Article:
Ever had one of those mornings when you spill your morning cuppa or breakfast soup while stumbling out of the kitchen still half-asleep? You can easily fix this with a wet kitchen towel or a dab of detergent. Unfortunately, this doesn’t work when oil is accidentally spilled out at sea.
This was what happened in January this year; a collision of two vessels in Singapore waters resulted in 300 tonnes of oil spilled in the surrounding waters – which took roughly 7 months to clean up!
Authorities activated dispersants, as well as placed skimmers and booms to contain the oil patches in the affected waters. This situation only recently stabilised in August.
Common methods in remedying oil spills although useful, have several limitations. Ever watched your grandmother skim a layer of oil from a pot of soup and realise the soup was still oily? That’s precisely how inefficient a skimmer is.
Methods such as using dispersants not only introduce contamination to the sea but also do not remove oil from water, which could harm marine life at large (yes, this includes our favourite crabs and stingrays and the ultimately adorable Nemo and Dory too). The other methods could use some speed.
Understanding that both speed and the separation of oil from water are critical to clearing oil spills since waves would spread the oil spillage further, A*STAR researchers from the Institute of Bioengineering and Nanotechnology (IBN) came up with supergelators as a solution!
Supergelators are small organic molecules that stack upon each other to form a group of thick nanofibers. These nanofibers interweave together and form a 3D network. It is almost like fitting Lego blocks one on top of another to form a tower, and then joining those towers together to build a mighty fortress! But how exactly does this intertwined network of supergelators help to clean up oil spills?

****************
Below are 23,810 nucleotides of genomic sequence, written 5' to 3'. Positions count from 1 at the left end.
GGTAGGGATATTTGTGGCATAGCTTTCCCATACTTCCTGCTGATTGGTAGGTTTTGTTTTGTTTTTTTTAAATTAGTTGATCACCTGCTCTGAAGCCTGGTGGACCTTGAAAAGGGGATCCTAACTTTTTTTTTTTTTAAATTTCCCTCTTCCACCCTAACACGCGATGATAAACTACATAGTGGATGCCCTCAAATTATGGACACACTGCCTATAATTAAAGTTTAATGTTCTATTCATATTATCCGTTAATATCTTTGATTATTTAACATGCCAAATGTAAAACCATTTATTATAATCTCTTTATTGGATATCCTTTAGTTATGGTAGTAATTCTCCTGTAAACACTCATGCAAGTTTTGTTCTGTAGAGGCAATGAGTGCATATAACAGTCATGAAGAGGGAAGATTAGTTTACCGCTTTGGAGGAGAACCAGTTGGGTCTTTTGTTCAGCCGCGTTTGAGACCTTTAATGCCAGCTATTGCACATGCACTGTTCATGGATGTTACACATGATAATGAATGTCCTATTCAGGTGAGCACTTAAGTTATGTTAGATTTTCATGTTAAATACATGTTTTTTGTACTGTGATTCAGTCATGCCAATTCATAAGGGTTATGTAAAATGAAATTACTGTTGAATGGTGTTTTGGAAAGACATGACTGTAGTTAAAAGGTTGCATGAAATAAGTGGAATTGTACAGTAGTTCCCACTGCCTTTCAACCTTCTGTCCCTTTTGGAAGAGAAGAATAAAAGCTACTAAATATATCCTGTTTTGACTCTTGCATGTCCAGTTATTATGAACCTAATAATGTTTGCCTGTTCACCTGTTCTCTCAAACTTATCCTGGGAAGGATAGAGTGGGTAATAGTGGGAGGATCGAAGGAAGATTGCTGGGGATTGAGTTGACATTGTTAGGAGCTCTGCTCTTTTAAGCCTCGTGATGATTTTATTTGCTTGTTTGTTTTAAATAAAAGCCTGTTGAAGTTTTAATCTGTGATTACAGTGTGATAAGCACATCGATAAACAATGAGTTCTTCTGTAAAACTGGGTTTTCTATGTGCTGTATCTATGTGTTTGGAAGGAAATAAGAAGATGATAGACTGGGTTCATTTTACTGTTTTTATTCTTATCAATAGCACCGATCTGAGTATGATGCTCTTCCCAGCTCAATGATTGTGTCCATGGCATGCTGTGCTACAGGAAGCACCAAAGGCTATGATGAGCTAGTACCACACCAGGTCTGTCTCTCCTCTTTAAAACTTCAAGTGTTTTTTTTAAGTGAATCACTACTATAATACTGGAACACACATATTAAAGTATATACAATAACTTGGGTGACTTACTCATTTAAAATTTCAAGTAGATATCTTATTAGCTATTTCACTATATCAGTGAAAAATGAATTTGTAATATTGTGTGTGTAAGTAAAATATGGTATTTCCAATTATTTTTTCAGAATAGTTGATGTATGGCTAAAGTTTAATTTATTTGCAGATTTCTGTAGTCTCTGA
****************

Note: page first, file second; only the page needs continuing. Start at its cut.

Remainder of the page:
When supergelators come into contact with oil, they solidify to form a gel-like substance, trapping the oil within the 3D mesh. Imagine making agar-agar jelly in a tray and waiting for the agar to solidify – this is how supergelators react with oil.
It is worth noting that existing methods (if you are really interested, the technical term is called polymer solidification) take hours to trap oil, supergelators can do the job in as quickly as 10 -15 minutes – almost ten times faster!
Whopping time savings aside, supergelators are also able to absorb substances up to 17-55 times their weight, allowing for even quicker and simpler removal of surface oil spills!
What else, you ask? Supergelators cause no pollution or danger to humans and marine life and they work extremely well even on highly weathered crude oil. Here’s the bonus: the oil collected from the oil spill can be reused after distillation!
The supergelators come in two different forms, which can better react to different types of oil spills; a powder form to target thick, viscous oil layers, and a liquid form to handle thin layers of oil spills. Think packets of agar powder – that is exactly how portable and convenient it is to transport powder supergelators from one place to another!
The IBN team is still conducting more research to develop them for commercial use. Effective, efficient and environmentally safe, supergelators are today’s oil spillage superheroes!
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